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Evaluation of the London Docklands development corporation (LDDC)

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Introduction

Evaluation of the London Docklands development corporation (LDDC) History of the Docklands area: In the latter stages of the 19th century a large number of industries had been attracted to the Docklands. These industries included the tobacco trade, process of imported food and drink, furniture manufacturing, leather goods, shipbuilding and a wide variety of transport and engineering trades. Warehouses and factories sprang up, along with a maze of narrow streets, lined with rows of tightly packed houses. During the Second World War the area suffered heavy bomb damage. One third of the total warehousing was destroyed. This began the decline of the area. Migrant labour attracted people from all over the world. The mechanisation and containerisation during the 1960's also helped the area into further decline, mass unemployment followed. A law was also passed that allowed larger ships to enter the docks; this bought with it the need for more mechanisation and containerisation. Main aims of the LDDC: The LDDC was a government organised organisation set up to redevelop the Docklands area. It was set up in 1982 after the proposed idea was set up in 1979. The organisation was given �200 million to regenerate and redevelop the area. It was responsible for an area stretching 13KM eastward from the Tower Of London on the North side and London Bridge on the South side. ...read more.

Middle

> Improved public transport system. Docklands Light Railway carrying up to 321,000 passengers per week. More than 550,000 passengers in the last year used London City Airport, with 13 airlines flying to 18 European and UK destinations. Economic Regeneration > �1,744 billion public sector investment > �6,277 billion private sector investment > 2'28 million sq metres (24.57 million sq feet) of commercial and industrial space completed, including 1.37 million sq metres (14.7 million sq ft) of offices > First phase of Canary Wharf, with approximately 418,050 net square metres of office space completed > Businesses more than doubled from 1000 in 1982 to 2400 > Employment increased by 157% from 27,200 in 1981 to 70,000(66,700 in 1995) Building new communities > 19,844 new homes completed > Privately owned housing increased from 5% to 40% > �178 million expenditure on new and replacement housing for local residents > 7,900 local authority homes refurbished or improved > 95% population growth from 39,400 to 77,000 (68,000 in 1995) > Increasing variety of new shopping facilities. Almost 50 retail units let at Canary Wharf, including Tesco Metro, Tesco, Surrey Quays Shopping Centre; Asda, Beckton and Isle Of Dogs; Savacentre, Beckton; Kwiksave, Beckton and Wapping; Safeway > �116 million expenditure on education, training, support for industry, health and community programmes, amenities and environment > Contributions to 11 new primary schools and a new secondary school, Bacon's college, Rotherhithe > Contributions ...read more.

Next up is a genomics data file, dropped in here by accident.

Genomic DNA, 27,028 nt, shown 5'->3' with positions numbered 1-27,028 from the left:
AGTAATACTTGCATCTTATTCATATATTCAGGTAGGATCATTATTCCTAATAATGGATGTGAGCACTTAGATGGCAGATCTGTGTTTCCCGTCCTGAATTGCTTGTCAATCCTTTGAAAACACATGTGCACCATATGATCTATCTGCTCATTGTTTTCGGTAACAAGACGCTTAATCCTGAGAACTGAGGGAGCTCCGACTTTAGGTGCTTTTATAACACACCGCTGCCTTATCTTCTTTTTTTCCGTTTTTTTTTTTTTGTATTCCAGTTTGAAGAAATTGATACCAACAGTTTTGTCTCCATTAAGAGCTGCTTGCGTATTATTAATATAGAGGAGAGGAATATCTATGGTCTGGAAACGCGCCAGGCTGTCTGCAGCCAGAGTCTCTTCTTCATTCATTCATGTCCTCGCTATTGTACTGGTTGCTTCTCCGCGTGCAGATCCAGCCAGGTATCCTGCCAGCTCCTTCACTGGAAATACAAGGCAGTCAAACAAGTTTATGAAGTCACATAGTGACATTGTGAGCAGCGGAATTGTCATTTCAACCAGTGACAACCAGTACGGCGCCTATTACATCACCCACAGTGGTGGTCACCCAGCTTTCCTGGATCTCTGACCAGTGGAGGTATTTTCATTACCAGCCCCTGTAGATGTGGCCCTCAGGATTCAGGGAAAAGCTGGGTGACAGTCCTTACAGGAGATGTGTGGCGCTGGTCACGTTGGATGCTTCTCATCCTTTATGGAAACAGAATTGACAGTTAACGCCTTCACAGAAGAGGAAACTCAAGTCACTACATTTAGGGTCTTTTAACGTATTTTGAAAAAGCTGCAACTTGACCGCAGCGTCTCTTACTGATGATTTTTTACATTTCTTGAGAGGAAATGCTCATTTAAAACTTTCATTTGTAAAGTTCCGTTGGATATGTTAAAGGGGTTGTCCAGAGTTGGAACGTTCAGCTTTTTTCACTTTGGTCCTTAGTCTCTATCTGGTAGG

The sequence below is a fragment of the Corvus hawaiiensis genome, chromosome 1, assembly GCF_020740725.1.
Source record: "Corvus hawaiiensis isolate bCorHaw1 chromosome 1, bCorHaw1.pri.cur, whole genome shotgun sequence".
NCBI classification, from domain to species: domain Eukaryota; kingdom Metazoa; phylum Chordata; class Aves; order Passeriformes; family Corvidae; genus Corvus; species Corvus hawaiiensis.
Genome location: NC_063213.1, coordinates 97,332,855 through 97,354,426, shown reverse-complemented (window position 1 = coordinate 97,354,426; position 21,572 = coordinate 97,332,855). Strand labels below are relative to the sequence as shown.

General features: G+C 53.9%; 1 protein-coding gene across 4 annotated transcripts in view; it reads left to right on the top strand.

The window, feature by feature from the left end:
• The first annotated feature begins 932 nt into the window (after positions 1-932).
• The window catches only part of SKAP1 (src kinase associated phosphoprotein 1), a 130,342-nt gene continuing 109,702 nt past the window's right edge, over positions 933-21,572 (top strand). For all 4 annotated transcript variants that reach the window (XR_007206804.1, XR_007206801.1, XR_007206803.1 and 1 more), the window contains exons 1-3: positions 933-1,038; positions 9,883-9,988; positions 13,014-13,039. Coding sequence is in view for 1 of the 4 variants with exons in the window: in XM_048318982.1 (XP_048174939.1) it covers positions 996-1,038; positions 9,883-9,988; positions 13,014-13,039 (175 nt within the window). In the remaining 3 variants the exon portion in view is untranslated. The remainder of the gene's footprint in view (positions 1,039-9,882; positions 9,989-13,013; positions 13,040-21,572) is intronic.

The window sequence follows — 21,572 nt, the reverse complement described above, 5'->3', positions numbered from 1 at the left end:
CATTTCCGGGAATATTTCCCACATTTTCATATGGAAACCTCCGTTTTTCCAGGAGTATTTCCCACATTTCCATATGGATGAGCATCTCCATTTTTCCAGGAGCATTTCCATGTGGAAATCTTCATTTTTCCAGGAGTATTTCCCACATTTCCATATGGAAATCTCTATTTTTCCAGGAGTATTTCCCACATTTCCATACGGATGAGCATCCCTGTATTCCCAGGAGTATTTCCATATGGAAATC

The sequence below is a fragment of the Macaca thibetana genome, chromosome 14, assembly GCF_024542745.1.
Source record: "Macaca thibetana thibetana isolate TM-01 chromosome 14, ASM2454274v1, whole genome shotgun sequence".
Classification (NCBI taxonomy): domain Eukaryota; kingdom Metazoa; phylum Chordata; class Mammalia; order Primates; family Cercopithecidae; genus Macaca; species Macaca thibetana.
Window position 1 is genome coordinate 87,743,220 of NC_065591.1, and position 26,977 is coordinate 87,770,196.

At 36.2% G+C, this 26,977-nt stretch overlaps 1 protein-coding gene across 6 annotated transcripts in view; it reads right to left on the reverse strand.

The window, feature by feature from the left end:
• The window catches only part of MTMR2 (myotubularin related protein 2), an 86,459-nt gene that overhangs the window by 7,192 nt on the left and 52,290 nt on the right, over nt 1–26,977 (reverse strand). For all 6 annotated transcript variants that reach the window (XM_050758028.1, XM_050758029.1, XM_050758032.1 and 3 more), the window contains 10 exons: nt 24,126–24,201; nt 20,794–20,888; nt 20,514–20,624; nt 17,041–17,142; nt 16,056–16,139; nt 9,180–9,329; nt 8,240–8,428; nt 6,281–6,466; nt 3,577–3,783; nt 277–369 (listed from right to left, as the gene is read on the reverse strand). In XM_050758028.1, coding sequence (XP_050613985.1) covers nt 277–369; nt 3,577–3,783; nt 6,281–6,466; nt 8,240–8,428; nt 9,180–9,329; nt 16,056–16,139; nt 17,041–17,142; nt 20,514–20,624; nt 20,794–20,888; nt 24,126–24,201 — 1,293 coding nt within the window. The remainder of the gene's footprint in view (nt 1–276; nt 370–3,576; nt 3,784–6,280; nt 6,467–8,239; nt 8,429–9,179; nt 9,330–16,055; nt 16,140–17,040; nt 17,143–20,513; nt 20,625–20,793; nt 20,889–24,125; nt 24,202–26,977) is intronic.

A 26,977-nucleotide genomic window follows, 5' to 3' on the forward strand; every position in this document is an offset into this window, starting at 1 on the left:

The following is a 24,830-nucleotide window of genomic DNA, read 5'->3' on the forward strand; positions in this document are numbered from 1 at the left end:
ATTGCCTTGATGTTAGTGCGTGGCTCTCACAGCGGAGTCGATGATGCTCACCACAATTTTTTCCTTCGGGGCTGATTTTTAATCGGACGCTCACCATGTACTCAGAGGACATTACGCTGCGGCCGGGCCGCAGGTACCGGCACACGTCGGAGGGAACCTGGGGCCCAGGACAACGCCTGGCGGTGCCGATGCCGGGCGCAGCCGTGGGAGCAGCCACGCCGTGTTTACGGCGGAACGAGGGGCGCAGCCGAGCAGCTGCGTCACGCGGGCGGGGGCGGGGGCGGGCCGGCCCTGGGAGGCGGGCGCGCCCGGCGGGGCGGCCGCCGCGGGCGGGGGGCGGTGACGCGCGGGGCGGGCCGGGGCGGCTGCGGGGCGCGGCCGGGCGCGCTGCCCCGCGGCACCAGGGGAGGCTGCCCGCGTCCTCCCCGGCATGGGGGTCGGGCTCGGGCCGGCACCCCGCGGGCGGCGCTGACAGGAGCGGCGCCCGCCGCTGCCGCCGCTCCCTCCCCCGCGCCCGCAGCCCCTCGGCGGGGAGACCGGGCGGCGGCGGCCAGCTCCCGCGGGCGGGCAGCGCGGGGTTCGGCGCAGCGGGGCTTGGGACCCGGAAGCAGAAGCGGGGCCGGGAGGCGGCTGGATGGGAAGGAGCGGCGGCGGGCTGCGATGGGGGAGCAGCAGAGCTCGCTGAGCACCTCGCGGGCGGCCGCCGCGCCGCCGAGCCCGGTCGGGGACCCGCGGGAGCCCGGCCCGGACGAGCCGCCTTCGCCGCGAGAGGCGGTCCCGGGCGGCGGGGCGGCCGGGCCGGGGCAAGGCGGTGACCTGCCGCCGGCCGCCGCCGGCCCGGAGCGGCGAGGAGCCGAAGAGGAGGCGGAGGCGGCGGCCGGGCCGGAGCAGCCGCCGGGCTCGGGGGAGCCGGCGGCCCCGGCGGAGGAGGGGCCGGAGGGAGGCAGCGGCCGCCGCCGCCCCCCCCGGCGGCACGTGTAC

Conclusion

* Without a strong network of streets, parks and squares tying together the different major projects, the Isle Of Dogs quickly matured into a chaotic cityscape. * A social divide is evident, sometimes only separated by a single wall or security fence. Alternatives to the Docklands and its future Companies could have been forced to employ a certain percentage of the local community. One pitfall of this is that companies that have relocated in the Docklands will have to lose existing workers in place of the locals. Three main actions are needed to sustain the Docklands for the future. The Isle Of Dogs does not connect with the millennium dome; Wapping and Surrey Quays are separate enclaves; the Royal Docks lack infrastructure integration; the Hawksmoor churches are not in play. Bridges are needed, perhaps islands in the Thames as well, and parks are needed to form a green necklace along the waterside. Action is needed to create an infrastructure of support for the communities in Docklands. This involves public investment in transport, healthcare, education and recreation. There are private health and sports clubs, many dual carriageways, but few trains, cycle ways or doctor's surgeries. Even if you privatise public space as the LDDC did you cannot avoid public amenity. A Docklands university is being built, but there is still no Docklands hospital. ...read more.

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